Later, one of my entrepreneur friends gave me the tip to check on Amazon FBA (Fulfillment By Amazon). With FBA I would send my product into their warehouse, and they would do all the packing and shipping. This appeared to be a potential breakthrough; this could be the answer to my “if only.” The FBA fees were so much lower than my shipping fees, to the point of making my 32 oz bottles profitable (they were sold at break-even to hopefully drive people to buy gallons). On top of that, it allowed me to be in their Prime program, so people who were Prime members could get free 2 day shipping. After sending my stuff into the FBA program, sales picked up. If sales could consistently stay at the peak selling rate, I would be able to make enough profit to make an impact on my life – i.e. feed and shelter myself. However, something that I would label as a “good problem to have” happened… I quickly ran out of inventory.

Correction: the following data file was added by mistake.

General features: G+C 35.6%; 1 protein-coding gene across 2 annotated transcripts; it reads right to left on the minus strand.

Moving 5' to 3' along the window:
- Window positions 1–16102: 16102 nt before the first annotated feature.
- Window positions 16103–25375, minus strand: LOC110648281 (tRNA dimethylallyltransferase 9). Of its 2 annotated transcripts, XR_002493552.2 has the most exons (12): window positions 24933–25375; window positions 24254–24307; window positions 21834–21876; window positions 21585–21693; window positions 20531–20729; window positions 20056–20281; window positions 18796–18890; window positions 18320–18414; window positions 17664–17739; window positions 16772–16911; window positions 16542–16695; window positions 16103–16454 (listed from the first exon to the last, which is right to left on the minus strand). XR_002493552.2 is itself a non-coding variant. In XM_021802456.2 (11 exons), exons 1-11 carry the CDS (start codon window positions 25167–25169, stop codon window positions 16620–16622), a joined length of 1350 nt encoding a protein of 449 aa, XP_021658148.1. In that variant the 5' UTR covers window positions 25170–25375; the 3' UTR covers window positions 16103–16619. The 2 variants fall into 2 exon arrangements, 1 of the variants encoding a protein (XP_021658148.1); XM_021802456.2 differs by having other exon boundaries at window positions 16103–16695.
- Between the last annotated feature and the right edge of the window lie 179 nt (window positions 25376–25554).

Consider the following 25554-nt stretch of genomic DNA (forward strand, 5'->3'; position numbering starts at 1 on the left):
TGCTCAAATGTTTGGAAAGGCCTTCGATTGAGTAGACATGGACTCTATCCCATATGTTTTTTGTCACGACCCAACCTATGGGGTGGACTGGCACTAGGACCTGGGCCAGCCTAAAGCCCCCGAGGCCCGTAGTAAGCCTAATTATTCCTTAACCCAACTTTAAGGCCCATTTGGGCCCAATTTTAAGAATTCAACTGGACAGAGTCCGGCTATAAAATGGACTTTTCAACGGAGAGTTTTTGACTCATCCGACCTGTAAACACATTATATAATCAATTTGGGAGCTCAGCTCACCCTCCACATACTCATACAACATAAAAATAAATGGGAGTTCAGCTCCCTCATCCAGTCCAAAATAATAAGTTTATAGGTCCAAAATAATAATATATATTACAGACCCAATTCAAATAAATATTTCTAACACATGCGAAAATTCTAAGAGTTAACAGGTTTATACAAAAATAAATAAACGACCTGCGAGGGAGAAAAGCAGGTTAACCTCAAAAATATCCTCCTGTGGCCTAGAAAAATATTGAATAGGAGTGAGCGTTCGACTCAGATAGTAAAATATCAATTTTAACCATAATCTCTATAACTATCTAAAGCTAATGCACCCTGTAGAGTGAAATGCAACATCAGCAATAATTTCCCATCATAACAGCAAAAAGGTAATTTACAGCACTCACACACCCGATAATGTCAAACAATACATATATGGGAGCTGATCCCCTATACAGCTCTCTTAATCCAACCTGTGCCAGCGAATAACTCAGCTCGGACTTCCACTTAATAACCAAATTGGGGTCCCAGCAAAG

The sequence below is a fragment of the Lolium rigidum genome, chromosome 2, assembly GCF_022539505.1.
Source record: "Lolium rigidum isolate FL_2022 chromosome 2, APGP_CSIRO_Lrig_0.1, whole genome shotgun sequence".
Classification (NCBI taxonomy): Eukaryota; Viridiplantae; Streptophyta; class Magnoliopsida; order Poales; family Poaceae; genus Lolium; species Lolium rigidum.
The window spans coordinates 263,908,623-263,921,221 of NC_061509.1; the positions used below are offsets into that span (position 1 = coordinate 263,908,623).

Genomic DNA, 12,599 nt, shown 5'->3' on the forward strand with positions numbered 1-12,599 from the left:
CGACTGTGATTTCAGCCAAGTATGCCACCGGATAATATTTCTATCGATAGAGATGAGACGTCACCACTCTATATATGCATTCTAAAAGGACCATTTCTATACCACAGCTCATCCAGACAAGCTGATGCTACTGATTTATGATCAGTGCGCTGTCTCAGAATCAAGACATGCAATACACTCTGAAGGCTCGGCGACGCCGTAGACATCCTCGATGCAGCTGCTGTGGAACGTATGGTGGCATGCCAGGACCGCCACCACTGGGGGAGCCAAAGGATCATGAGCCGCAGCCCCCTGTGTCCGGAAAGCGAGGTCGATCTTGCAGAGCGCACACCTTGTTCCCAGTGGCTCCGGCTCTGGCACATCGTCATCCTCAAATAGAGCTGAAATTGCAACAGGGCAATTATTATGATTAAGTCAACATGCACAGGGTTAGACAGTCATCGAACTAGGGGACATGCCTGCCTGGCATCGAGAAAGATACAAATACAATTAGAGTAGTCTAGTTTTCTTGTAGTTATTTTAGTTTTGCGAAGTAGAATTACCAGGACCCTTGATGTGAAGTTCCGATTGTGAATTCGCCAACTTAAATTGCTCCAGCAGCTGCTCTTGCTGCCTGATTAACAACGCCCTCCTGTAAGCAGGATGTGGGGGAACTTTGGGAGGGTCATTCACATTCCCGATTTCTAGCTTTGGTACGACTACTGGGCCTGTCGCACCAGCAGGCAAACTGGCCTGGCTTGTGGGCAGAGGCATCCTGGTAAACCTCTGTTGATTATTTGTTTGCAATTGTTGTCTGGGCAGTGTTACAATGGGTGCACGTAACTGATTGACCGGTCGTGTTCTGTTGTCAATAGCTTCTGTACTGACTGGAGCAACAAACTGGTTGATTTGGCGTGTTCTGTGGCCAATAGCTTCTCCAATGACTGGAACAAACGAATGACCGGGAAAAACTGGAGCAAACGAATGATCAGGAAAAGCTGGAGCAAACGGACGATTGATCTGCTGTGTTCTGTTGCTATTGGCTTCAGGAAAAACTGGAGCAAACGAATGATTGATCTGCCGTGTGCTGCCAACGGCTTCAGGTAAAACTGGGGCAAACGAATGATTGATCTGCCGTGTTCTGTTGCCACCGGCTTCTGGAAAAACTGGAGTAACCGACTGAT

And here is where I sit. I’ve placed an order for more inventory, and am just waiting for it to arrive. I’m feeling a mixture of anticipation and frustration, as I feel like I’m so close to potentially being able to declare success for my first entrepreneurial milestone: being on track to supporting myself (profit > personal expenses). I’m also excited because FBA opens up a whole new world of opportunities for new products I can launch. There’s a light at the end of the tunnel, and a linear path towards achieving my lifelong dream. But I can’t prove it out until I get my inventory! Stay tuned…

 

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  • almond

    This is amazing! I didn’t know half of the stuff that was going on with you and I’m so happy for you. Being out of inventory should be one of your milestones ;D

    You’re so brave for going out and pursuing your own ambitions, I really admire you for your courage! Keep at it!!!

    • http://www.wildting.com/ Dale

      Thanks! I do appreciate the support, it’s a tough go at times!